Best known for its seafood products under the BoBo brand, Ha Li Fa dived into the plant-based space with the launch of a new brand named Eat, Plant, Love (EPL) last October.
“We have been making BoBo fish balls for close to 30 years. Ten years ago, we moved beyond fish-related products to chicken-based products; and in 2020, we went into the creation of plant-based versions of our best-selling items,” Randall Ang, Deputy Managing Director of Ha Li Fa and EPL, told FoodNavigator-Asia.
EPL believes that the best way to convince and convert consumers is through taste.
“At the end of the day, if the food doesn’t taste good — no matter how much you preach about sustainability — consumers won’t buy it.
“Plant-based fish balls are not new, but the conventional vegetarian ones have a strong soy flavour that many people can’t appreciate. Thus, we avoided soy protein and tried different ingredients, eventually coming up with a formulation that consists of fibre and konjac. But the real difficulty was in binding the ingredients and replicating the bouncy texture of fish balls,” explained Ang.
The entire process, which took two years, paid off as the products received largely positive feedback from taste-testers, investors, and consumers.
“Some customers said that our Plant-based Vegetable Roll tasted 95% like BoBo’s fish ngoh hiang (blended fish meat and spices wrapped with bean curd skin). Our investors, who have tried plenty of plant-based products, also commented that ours are one of the better-tasting ones in the market,” Ang shared.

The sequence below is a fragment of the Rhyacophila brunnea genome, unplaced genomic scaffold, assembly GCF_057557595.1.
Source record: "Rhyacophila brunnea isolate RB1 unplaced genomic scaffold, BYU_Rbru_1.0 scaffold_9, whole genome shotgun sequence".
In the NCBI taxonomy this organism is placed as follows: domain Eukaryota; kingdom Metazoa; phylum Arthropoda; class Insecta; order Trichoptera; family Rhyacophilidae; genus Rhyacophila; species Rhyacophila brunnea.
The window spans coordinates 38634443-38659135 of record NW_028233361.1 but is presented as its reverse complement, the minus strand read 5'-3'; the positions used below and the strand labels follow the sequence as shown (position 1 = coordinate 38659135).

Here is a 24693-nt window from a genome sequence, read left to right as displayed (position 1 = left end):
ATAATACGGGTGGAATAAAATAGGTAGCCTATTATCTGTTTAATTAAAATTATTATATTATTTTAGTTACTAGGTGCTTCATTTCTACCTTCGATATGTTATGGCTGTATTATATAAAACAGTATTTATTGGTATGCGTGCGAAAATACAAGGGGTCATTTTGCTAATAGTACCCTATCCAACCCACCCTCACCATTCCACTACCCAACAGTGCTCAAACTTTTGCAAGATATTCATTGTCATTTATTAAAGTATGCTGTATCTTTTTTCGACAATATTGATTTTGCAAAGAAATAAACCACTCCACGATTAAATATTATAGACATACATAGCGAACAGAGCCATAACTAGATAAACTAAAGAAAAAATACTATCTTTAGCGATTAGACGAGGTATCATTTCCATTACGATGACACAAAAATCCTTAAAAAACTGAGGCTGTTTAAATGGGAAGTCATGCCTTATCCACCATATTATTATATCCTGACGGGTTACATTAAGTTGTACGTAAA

There are currently seven products in EPL’s plant-based range, all of which are Halal-certified. Among them, four SKUs are retailing at FairPrice stores across Singapore, and online platforms Shopee and RedMart.
The brand is also now available in Cambodia, Brunei and Saudi Arabia, while expansion into Indonesia and Thailand are within sight.
Targeting both businesses and consumers
Speaking on the products that have yet to debut on retail shelves, Ang said: “For now, these items are exclusively for B2B sales because they were born from our F&B partners’ suggestions. For instance, we collaborated with a local noodles chain to roll out a dish featuring EPL’s plant-based fishcake, minced meat, and stuffed tau pok (deep-fried tofu).
In addition, Ang revealed that the firm has been approached by a few other food companies to work on customised products. An example is a dough fritters chain that is looking for an alternative to cuttlefish paste filling.
“We introduced them to the plant-based paste used in our stuffed tau pok, and now we are developing a brand-new paste that is tailored to their requirements,” Ang added.
At the same time, EPL is in the midst of innovating a proprietary ingredient to improve the texture and mouthfeel of its products, with the aim of launching it by the end of this year.
“Even after our products are pushed out, we will continue to tweak our recipes and formulations based on customer feedback.”
Noting that the big players in the plant-based industry are mostly from Western countries, EPL has channelled its resources to focus on products that cater to the Asian palate.
“Our expertise is in localised seafood products. We noticed that the Western companies were mainly making meat-replacements for foods like nuggets and burger patties. To differentiate ourselves, we are specialising in plant-based seafood with an Asian twist,” said Ang.